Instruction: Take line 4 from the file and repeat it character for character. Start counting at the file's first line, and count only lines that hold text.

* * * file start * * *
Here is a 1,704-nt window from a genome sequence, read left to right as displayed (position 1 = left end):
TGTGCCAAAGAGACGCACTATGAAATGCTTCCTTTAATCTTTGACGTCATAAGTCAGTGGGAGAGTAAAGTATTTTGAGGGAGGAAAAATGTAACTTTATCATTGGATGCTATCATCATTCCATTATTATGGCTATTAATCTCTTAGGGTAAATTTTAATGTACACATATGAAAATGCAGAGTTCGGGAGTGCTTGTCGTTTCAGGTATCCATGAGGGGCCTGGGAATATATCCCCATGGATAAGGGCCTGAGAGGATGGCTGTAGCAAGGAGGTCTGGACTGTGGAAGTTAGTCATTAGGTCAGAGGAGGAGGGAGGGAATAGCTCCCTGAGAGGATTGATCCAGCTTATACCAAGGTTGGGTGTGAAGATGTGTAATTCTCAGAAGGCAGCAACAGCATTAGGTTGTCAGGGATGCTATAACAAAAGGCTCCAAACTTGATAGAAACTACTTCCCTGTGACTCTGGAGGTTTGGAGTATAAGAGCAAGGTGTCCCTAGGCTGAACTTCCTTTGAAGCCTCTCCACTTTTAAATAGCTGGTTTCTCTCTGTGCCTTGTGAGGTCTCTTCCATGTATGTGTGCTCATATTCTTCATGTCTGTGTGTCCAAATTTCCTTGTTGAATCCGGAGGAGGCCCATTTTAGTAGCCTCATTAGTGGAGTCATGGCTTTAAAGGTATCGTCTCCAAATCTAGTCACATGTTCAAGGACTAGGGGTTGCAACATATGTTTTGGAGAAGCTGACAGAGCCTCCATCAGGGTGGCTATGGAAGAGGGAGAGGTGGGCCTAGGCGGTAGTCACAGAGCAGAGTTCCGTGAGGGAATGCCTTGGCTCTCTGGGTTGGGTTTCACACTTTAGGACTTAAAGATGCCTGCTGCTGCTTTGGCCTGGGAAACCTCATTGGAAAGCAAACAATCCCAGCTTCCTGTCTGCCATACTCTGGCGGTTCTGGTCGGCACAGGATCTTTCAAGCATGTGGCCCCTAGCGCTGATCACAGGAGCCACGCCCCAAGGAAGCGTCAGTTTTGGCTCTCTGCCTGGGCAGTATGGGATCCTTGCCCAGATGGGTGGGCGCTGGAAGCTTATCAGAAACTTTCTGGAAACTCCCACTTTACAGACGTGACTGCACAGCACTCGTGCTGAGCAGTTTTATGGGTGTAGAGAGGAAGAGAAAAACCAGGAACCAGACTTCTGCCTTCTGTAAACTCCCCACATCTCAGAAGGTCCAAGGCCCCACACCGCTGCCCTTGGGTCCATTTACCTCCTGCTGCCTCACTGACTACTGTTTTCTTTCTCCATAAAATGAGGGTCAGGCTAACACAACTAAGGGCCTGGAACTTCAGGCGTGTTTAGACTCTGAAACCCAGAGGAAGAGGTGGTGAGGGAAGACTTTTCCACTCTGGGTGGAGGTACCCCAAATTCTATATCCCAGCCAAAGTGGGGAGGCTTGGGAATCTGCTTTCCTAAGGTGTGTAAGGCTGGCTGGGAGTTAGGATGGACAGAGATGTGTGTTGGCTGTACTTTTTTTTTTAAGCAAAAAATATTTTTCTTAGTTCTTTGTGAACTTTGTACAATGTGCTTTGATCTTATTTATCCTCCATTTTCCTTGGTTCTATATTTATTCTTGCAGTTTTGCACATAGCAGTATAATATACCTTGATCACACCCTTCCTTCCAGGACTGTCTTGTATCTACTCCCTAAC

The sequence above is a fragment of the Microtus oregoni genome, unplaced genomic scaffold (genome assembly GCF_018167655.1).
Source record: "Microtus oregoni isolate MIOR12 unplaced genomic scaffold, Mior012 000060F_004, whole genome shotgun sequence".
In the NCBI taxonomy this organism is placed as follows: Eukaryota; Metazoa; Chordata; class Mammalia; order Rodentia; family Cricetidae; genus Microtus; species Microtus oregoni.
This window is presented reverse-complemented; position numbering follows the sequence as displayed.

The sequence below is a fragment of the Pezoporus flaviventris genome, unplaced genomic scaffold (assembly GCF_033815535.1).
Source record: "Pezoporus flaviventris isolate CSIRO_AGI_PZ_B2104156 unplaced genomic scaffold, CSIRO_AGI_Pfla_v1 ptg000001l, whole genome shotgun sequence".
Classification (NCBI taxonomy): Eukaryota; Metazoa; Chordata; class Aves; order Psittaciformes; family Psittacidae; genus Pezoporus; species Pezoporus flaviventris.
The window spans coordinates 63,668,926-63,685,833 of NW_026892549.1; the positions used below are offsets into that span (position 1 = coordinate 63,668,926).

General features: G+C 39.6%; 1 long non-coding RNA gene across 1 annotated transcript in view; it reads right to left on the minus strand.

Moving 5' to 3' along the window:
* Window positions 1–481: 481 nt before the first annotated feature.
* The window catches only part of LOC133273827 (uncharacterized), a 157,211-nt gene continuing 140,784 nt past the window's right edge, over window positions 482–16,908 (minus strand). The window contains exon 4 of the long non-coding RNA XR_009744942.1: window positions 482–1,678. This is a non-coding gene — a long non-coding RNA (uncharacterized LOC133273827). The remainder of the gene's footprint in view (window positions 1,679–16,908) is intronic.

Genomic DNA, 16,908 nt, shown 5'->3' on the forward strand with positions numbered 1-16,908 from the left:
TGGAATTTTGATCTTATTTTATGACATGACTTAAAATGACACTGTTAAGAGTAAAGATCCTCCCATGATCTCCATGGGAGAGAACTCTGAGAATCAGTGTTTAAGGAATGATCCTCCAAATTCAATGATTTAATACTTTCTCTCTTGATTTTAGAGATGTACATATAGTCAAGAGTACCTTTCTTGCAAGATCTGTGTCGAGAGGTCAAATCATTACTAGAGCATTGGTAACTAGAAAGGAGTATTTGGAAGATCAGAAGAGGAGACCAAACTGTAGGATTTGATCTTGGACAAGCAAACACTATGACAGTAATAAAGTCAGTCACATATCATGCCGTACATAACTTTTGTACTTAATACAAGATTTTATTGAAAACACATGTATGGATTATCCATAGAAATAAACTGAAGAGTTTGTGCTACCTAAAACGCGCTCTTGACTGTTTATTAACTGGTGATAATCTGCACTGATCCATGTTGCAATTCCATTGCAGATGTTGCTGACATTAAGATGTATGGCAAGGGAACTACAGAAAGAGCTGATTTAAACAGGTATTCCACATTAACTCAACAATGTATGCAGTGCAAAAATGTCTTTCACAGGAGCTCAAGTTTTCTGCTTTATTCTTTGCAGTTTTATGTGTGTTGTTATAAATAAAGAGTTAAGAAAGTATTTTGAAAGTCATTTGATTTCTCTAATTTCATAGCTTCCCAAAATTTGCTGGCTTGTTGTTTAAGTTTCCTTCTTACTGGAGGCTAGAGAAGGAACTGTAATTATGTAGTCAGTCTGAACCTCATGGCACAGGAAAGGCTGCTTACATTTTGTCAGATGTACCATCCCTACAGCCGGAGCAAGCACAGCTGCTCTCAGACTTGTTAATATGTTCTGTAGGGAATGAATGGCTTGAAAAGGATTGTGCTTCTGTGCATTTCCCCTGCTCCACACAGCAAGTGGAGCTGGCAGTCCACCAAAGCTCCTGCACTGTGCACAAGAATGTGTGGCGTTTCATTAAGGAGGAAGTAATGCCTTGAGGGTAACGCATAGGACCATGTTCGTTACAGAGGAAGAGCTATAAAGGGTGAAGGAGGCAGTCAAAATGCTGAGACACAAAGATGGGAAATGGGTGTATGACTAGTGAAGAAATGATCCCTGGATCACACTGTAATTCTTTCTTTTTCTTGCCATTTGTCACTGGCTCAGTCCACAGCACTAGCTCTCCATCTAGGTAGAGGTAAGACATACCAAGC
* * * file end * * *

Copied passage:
Source record: "Microtus oregoni isolate MIOR12 unplaced genomic scaffold, Mior012 000060F_004, whole genome shotgun sequence".